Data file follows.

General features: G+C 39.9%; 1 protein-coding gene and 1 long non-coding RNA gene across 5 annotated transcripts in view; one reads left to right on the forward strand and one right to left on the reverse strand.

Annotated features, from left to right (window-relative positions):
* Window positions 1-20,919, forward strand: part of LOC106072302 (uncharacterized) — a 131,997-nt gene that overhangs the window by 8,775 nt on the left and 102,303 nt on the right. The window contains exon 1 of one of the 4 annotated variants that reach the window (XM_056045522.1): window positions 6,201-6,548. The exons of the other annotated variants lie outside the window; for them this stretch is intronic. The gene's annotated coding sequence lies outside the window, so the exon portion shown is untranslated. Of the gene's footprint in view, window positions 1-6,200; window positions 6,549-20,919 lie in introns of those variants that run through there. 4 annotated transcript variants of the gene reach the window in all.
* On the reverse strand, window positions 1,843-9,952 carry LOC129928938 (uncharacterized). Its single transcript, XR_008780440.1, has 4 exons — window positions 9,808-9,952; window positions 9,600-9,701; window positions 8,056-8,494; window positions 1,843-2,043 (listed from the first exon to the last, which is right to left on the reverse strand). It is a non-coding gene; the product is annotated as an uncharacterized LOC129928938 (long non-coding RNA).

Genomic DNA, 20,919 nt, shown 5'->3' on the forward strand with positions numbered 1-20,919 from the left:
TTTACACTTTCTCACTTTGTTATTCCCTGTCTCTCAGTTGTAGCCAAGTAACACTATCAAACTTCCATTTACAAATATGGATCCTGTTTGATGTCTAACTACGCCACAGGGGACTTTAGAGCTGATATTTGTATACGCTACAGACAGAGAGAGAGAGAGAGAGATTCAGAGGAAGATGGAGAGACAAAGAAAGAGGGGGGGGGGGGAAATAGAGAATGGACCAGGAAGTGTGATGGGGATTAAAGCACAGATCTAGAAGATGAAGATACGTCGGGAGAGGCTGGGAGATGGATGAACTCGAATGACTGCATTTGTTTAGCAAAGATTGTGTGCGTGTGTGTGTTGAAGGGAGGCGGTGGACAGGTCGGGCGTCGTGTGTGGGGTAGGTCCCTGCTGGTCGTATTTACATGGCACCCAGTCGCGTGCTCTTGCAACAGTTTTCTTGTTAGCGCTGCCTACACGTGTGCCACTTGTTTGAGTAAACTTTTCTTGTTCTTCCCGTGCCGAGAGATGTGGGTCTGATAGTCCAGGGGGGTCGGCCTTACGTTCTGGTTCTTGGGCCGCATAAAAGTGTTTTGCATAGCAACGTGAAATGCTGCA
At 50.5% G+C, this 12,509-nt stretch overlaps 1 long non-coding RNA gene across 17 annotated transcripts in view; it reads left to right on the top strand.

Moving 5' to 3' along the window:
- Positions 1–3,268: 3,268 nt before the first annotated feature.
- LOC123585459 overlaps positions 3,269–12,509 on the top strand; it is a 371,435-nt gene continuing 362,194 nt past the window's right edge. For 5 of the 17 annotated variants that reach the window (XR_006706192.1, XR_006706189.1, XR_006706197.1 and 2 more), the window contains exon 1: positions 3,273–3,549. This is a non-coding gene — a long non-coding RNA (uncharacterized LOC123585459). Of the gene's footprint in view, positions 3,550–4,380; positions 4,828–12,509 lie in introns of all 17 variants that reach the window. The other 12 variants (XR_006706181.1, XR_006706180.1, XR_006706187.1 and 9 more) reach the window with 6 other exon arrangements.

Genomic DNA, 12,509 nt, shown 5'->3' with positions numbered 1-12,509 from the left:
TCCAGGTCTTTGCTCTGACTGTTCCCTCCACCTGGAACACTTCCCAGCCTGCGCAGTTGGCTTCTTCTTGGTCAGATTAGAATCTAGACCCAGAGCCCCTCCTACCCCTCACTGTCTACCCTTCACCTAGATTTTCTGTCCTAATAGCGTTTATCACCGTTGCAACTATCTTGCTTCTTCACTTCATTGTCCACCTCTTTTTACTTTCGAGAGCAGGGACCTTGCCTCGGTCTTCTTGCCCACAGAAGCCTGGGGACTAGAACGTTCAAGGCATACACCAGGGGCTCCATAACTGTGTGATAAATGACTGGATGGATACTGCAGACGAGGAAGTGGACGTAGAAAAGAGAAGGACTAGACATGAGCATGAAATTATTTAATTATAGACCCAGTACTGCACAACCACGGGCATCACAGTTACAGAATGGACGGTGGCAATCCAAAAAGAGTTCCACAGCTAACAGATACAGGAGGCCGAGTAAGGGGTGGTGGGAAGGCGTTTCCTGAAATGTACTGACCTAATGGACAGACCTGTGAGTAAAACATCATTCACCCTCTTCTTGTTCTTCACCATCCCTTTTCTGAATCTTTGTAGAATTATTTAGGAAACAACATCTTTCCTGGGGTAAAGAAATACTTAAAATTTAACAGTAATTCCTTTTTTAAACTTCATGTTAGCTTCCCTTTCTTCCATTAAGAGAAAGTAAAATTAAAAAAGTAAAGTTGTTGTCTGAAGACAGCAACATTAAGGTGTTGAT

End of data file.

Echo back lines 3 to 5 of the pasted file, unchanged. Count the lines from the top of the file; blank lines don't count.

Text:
* Window positions 1-20,919, forward strand: part of LOC106072302 (uncharacterized) — a 131,997-nt gene that overhangs the window by 8,775 nt on the left and 102,303 nt on the right. The window contains exon 1 of one of the 4 annotated variants that reach the window (XM_056045522.1): window positions 6,201-6,548. The exons of the other annotated variants lie outside the window; for them this stretch is intronic. The gene's annotated coding sequence lies outside the window, so the exon portion shown is untranslated. Of the gene's footprint in view, window positions 1-6,200; window positions 6,549-20,919 lie in introns of those variants that run through there. 4 annotated transcript variants of the gene reach the window in all.
* On the reverse strand, window positions 1,843-9,952 carry LOC129928938 (uncharacterized). Its single transcript, XR_008780440.1, has 4 exons — window positions 9,808-9,952; window positions 9,600-9,701; window positions 8,056-8,494; window positions 1,843-2,043 (listed from the first exon to the last, which is right to left on the reverse strand). It is a non-coding gene; the product is annotated as an uncharacterized LOC129928938 (long non-coding RNA).

Genomic DNA, 20,919 nt, shown 5'->3' on the forward strand with positions numbered 1-20,919 from the left: